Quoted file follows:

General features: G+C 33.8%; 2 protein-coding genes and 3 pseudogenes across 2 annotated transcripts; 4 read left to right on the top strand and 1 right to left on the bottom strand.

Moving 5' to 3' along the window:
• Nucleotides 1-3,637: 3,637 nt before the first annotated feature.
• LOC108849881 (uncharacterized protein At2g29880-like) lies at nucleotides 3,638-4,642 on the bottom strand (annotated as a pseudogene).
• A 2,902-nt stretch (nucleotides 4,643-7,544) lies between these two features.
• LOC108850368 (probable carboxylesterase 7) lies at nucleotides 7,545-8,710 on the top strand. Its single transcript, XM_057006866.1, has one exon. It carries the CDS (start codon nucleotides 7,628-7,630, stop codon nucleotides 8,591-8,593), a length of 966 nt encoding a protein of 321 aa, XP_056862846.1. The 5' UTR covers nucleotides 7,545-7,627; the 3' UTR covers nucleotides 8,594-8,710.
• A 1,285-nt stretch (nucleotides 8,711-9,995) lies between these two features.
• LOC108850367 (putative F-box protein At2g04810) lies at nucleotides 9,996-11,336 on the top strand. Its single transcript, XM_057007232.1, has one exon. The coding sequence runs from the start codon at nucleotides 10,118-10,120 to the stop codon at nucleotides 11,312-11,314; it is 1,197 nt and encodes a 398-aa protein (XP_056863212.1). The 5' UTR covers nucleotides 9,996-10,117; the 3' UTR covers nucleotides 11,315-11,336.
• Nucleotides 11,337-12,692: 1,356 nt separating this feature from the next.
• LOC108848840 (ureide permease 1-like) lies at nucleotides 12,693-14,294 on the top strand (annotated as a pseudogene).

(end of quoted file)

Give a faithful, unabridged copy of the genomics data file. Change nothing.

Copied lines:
General features: G+C 33.8%; 2 protein-coding genes and 3 pseudogenes across 2 annotated transcripts; 4 read left to right on the top strand and 1 right to left on the bottom strand.

Moving 5' to 3' along the window:
• Nucleotides 1-3,637: 3,637 nt before the first annotated feature.
• LOC108849881 (uncharacterized protein At2g29880-like) lies at nucleotides 3,638-4,642 on the bottom strand (annotated as a pseudogene).
• A 2,902-nt stretch (nucleotides 4,643-7,544) lies between these two features.
• LOC108850368 (probable carboxylesterase 7) lies at nucleotides 7,545-8,710 on the top strand. Its single transcript, XM_057006866.1, has one exon. It carries the CDS (start codon nucleotides 7,628-7,630, stop codon nucleotides 8,591-8,593), a length of 966 nt encoding a protein of 321 aa, XP_056862846.1. The 5' UTR covers nucleotides 7,545-7,627; the 3' UTR covers nucleotides 8,594-8,710.
• A 1,285-nt stretch (nucleotides 8,711-9,995) lies between these two features.
• LOC108850367 (putative F-box protein At2g04810) lies at nucleotides 9,996-11,336 on the top strand. Its single transcript, XM_057007232.1, has one exon. The coding sequence runs from the start codon at nucleotides 10,118-10,120 to the stop codon at nucleotides 11,312-11,314; it is 1,197 nt and encodes a 398-aa protein (XP_056863212.1). The 5' UTR covers nucleotides 9,996-10,117; the 3' UTR covers nucleotides 11,315-11,336.
• Nucleotides 11,337-12,692: 1,356 nt separating this feature from the next.
• LOC108848840 (ureide permease 1-like) lies at nucleotides 12,693-14,294 on the top strand (annotated as a pseudogene).